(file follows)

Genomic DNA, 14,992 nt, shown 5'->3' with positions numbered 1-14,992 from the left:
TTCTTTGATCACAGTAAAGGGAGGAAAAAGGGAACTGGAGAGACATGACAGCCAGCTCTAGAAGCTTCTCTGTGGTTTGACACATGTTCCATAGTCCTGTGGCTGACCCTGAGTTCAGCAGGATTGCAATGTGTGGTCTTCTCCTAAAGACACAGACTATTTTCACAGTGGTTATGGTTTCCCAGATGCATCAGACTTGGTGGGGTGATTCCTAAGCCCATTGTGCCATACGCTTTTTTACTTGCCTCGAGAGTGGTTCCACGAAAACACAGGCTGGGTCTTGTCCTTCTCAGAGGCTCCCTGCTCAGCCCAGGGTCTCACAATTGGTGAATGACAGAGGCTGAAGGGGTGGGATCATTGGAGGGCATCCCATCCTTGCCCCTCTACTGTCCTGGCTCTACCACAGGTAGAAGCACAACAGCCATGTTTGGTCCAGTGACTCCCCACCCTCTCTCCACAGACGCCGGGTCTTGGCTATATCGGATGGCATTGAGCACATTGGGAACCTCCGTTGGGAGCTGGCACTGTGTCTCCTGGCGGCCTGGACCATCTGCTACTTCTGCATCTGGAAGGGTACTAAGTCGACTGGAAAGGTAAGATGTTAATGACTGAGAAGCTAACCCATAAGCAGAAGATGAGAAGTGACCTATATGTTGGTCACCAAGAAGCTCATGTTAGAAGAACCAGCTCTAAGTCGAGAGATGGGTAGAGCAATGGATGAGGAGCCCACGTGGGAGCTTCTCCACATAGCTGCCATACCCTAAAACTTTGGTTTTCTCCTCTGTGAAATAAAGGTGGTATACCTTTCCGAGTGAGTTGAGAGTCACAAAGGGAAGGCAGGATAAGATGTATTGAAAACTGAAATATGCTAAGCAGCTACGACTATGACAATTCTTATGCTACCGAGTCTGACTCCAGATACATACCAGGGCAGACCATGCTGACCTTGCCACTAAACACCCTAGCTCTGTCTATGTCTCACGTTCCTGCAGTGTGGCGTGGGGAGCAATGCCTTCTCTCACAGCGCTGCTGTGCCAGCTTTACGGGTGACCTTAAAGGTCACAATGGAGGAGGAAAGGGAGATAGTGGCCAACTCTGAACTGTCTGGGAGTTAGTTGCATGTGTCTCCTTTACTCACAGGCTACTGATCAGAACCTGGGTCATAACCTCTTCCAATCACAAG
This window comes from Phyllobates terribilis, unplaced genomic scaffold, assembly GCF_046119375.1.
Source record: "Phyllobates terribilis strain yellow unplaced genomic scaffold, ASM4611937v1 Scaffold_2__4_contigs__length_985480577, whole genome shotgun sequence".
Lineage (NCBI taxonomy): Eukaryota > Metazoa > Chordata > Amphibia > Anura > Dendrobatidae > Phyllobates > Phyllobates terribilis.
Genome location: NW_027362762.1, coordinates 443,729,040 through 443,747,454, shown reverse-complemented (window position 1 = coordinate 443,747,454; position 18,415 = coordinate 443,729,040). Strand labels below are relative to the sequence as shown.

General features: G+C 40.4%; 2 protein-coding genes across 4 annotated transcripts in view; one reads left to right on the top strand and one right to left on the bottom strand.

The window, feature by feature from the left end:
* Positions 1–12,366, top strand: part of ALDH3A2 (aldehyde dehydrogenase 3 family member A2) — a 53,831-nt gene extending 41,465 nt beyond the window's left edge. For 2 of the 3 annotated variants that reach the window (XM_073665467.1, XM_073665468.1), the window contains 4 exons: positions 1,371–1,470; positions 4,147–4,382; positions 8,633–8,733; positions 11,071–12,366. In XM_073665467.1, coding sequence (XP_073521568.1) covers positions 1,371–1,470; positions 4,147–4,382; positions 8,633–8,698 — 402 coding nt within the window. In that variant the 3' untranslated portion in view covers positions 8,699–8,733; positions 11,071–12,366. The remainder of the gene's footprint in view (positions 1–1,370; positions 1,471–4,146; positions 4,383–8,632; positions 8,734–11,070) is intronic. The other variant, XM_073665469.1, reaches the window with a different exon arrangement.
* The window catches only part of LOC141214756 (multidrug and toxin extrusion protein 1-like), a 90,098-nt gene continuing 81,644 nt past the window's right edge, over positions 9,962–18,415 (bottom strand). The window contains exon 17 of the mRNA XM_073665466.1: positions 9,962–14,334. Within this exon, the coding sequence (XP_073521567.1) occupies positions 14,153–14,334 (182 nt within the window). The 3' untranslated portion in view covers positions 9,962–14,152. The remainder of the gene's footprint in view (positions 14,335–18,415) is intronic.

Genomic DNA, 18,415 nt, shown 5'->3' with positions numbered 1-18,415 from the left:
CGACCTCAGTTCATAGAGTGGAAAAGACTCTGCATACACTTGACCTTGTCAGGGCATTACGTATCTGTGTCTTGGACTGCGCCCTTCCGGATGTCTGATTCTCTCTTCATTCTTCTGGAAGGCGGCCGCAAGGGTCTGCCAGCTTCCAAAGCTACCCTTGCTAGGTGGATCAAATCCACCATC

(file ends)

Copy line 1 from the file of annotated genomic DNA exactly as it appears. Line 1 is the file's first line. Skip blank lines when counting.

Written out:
Genomic DNA, 14,992 nt, shown 5'->3' with positions numbered 1-14,992 from the left: